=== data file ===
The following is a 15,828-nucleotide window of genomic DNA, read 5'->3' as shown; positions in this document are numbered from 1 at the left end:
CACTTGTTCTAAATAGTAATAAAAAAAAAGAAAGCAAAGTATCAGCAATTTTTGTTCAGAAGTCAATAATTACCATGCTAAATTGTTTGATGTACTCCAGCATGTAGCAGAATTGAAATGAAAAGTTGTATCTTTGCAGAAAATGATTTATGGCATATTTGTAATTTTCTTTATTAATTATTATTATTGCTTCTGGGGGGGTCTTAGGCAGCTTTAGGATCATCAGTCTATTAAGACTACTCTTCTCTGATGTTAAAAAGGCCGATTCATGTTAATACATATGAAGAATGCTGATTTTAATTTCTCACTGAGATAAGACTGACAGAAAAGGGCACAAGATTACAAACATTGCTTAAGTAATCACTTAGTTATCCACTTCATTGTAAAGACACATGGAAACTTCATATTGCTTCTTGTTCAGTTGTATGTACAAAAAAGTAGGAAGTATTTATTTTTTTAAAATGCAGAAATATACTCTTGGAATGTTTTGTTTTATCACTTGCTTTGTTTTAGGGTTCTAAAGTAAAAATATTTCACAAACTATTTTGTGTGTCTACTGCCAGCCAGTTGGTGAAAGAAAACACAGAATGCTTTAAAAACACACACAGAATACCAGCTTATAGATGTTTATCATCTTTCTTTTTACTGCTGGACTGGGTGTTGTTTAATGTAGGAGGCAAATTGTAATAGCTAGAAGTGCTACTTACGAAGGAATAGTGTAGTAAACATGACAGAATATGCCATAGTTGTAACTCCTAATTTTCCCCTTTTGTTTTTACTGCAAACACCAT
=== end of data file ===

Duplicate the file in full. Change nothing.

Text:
The following is a 15,828-nucleotide window of genomic DNA, read 5'->3' as shown; positions in this document are numbered from 1 at the left end:
CACTTGTTCTAAATAGTAATAAAAAAAAAGAAAGCAAAGTATCAGCAATTTTTGTTCAGAAGTCAATAATTACCATGCTAAATTGTTTGATGTACTCCAGCATGTAGCAGAATTGAAATGAAAAGTTGTATCTTTGCAGAAAATGATTTATGGCATATTTGTAATTTTCTTTATTAATTATTATTATTGCTTCTGGGGGGGTCTTAGGCAGCTTTAGGATCATCAGTCTATTAAGACTACTCTTCTCTGATGTTAAAAAGGCCGATTCATGTTAATACATATGAAGAATGCTGATTTTAATTTCTCACTGAGATAAGACTGACAGAAAAGGGCACAAGATTACAAACATTGCTTAAGTAATCACTTAGTTATCCACTTCATTGTAAAGACACATGGAAACTTCATATTGCTTCTTGTTCAGTTGTATGTACAAAAAAGTAGGAAGTATTTATTTTTTTAAAATGCAGAAATATACTCTTGGAATGTTTTGTTTTATCACTTGCTTTGTTTTAGGGTTCTAAAGTAAAAATATTTCACAAACTATTTTGTGTGTCTACTGCCAGCCAGTTGGTGAAAGAAAACACAGAATGCTTTAAAAACACACACAGAATACCAGCTTATAGATGTTTATCATCTTTCTTTTTACTGCTGGACTGGGTGTTGTTTAATGTAGGAGGCAAATTGTAATAGCTAGAAGTGCTACTTACGAAGGAATAGTGTAGTAAACATGACAGAATATGCCATAGTTGTAACTCCTAATTTTCCCCTTTTGTTTTTACTGCAAACACCAT